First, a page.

Organic Broadcaster

Young farmers benefit from mentors’ experience

By Harriet Behar, MOSES

Through the MOSES Farmer-to-Farmer Mentoring Program, Rich Toebe and Kim Cassano are helping Caleb and Lauren Langworthy lay a strong foundation for successful farming.
Photo submitted.

Caleb and Lauren Langworthy have been on their own land for only a couple of years, and know that the ground work they do now will make their job easier in the future. One line they share to keep going on an especially onerous task—like removing old barbed wired fences—is: “65-year-old me will thank ‘current me’ for doing this!” As participants in the 2014 MOSES Farmer-to-Farmer Mentor­ing Program as well as the Land Stewardship Project Journeyperson Program, Caleb and Lauren are getting advice about both produc­tion and finances to help them build a strong foundation for a successful future in farming.

Kim Cassano and Rich Toebe of Catawba, Wis., are their MOSES mentors. They are helping Caleb and Lauren with a new enterprise on their farm: raising grass-fed, dual-use sheep (meat and wool). Caleb and Lauren have had experi­ence with sheep while custom graz­ing on other farms in the past, and have always planned to add live­stock to their organic vegetable business. They currently sell produce through a CSA, farmer’s market, and wholesale markets in West Cen­tral Wisconsin and the Twin Cities. They were accepted into the MOSES mentoring program a few months after their first 50 ewes arrived on the farm.

When pairing mentors and mentees for the program, MOSES looks for individuals who are geographically close, doing the same type of farming, and working on the same size farm, when possible. These challenging parameters sometimes mean that not every applicant can be assigned a mentor, or sometimes a mentor is asked to help mentees from more than one farm. Over the program’s seven-year history, we’ve found that having mentors and mentees within a couple hours’ drive of each other contributes greatly to the success of the yearlong mentoring relationship.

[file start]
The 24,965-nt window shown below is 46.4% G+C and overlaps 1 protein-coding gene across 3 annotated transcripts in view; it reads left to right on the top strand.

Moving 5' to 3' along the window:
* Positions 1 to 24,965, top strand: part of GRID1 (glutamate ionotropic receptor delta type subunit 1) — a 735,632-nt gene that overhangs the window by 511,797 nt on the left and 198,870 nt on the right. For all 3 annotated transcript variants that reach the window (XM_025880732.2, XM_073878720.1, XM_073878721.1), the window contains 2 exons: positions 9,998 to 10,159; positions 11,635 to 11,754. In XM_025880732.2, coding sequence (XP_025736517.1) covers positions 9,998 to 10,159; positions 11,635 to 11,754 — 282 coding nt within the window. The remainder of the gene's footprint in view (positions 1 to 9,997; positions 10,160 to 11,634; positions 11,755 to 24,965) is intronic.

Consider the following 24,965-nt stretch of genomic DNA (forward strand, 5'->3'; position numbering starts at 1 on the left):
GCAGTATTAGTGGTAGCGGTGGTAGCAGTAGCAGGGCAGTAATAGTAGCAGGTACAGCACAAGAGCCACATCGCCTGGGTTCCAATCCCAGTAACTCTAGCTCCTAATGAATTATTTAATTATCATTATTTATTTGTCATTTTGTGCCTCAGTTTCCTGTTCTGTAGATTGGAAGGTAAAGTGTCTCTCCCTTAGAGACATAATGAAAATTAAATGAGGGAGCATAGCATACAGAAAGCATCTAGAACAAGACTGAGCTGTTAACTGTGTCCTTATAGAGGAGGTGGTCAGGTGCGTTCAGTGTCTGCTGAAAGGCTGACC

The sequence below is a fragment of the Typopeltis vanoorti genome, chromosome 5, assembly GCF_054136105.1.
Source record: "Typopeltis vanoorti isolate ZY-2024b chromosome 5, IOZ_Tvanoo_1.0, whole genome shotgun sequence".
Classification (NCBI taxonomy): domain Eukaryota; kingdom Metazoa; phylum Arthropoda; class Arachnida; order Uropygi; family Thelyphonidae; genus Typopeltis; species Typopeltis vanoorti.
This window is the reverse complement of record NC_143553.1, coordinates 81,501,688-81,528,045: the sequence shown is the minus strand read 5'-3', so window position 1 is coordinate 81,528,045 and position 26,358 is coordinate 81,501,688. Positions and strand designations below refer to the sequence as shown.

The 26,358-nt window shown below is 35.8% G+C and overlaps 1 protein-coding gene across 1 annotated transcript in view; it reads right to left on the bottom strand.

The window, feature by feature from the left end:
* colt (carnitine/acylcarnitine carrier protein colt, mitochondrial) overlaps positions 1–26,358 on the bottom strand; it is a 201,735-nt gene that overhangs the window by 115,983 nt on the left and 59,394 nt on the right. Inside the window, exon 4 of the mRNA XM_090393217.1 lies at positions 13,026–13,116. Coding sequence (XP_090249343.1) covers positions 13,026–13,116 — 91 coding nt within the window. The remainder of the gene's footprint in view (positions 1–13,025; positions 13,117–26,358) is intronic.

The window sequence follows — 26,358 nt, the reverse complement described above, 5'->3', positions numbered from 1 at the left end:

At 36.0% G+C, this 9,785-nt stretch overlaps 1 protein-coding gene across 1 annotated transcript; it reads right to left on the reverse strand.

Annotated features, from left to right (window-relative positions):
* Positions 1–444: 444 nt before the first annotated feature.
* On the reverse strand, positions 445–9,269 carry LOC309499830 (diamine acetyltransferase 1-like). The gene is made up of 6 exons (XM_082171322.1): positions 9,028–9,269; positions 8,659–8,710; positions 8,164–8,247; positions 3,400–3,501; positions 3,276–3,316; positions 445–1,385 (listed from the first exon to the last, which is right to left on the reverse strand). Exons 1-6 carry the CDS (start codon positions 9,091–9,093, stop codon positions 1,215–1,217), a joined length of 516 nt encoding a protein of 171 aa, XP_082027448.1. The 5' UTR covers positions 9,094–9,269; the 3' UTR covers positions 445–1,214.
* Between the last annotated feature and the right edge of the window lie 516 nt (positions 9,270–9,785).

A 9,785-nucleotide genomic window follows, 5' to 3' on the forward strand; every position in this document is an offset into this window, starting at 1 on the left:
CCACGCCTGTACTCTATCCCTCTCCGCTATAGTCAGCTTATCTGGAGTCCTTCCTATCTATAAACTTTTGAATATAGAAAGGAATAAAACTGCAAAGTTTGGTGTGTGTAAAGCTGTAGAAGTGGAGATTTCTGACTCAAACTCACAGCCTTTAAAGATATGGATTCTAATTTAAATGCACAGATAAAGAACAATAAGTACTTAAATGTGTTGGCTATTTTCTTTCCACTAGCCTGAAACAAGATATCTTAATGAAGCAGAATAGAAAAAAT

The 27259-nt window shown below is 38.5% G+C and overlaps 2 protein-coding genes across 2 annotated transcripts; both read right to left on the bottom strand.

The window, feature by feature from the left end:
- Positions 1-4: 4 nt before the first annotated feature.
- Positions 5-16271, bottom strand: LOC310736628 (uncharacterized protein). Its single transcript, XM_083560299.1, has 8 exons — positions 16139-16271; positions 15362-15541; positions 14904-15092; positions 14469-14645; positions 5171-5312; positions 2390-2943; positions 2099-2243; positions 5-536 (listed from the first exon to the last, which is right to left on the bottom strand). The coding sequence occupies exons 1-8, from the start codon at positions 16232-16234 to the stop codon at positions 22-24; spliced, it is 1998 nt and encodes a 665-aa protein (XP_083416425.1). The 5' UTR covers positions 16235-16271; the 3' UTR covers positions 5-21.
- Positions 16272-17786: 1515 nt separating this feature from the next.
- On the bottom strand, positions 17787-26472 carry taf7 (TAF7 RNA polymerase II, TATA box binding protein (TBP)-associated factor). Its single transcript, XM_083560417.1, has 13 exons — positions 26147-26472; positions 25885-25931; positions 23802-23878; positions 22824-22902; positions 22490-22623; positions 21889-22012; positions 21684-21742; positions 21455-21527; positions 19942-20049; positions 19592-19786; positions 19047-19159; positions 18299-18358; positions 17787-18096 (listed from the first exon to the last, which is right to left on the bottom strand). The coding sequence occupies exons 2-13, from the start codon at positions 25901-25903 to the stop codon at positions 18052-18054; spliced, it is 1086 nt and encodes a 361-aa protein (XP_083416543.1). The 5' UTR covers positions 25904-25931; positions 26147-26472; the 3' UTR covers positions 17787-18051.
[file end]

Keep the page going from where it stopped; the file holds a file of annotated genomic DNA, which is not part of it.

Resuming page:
Caleb and Lauren farm outside Wheeler, Wis., about an hour and 45 minutes from Rich and Kim’s farm. They’ve already visited their mentor’s farm once, and had Rich and Kim to their place a handful of times. They also keep in touch through email and phone calls.

During one of the mentor visits, Caleb and Lauren discussed their plan to reconfigure the interior of their dairy barn to prepare it for the coming spring’s lambing season. Kim and Rich encouraged them to wait, stating that in their experience, it helped to have a few years of work­ing with moveable systems. Then, they can put in something permanent once they have refined their system. The mentees took this to heart, and rather than building permanent wooden lambing pens, they purchased and modified metal hog panels. The lower cost of this option, in both dollars and labor, has proved to be a great solution. In fact, after this years’ experi­ence, Caleb and Lauren are planning to try a different configuration next year, which would have been difficult and expensive if they had installed a more permanent setup.

Rich, who is the University of Wisconsin Rusk County Extension agent, is helping Lauren and Caleb establish a strong nutrition program for their small ruminants. He has been encouraging Caleb and Lauren to pursue detailed informa­tion concerning the nutritional needs of their flock at various stages of life—for example, nurs­ing ewes have different needs than gestating ewes. Rich could see that the hay they had har­vested might not meet the needs of their preg­nant yearling flock. They had hay samples tested to understand the nutrient availability and plugged the results into a nutrition worksheet supplied by Rich. After he explained how to use the spreadsheet, Caleb and Lau­ren were able to use it themselves to balance the diet for their sheep throughout the different stages of gestation and lactation.

This first lambing season—a time of stress on any sheep farm— went quite well. Caleb and Lauren attribute much of this success to the good nutrition program they developed with Rich and Kim’s guidance. The program helped both ewes and lambs come through the birthing process with minimal problems. They plan to continue testing forage and tweaking the nutrition program accordingly in the hopes of repeating this year’s positive outcomes in future years.

Over the course of their men­torship, Caleb and Lauren have reached out to their mentors by email and phone calls to share numerous challenges. For exam­ple, they took photos of animals whose health was in question and emailed them to Kim and Rich. The mentors would call back with a few potential causes, give advice for how to narrow the diagnosis, offer various options for treatment, and comforting reassur­ance when it was not a serious issue. As they’ve gone through the year together, Kim and Rich would offer insight into what to watch for in the weeks ahead. This helped Lauren and Caleb focus their awareness and gave them the oppor­tunity to “brush up” as much as possible before encountering the major struggles of the season.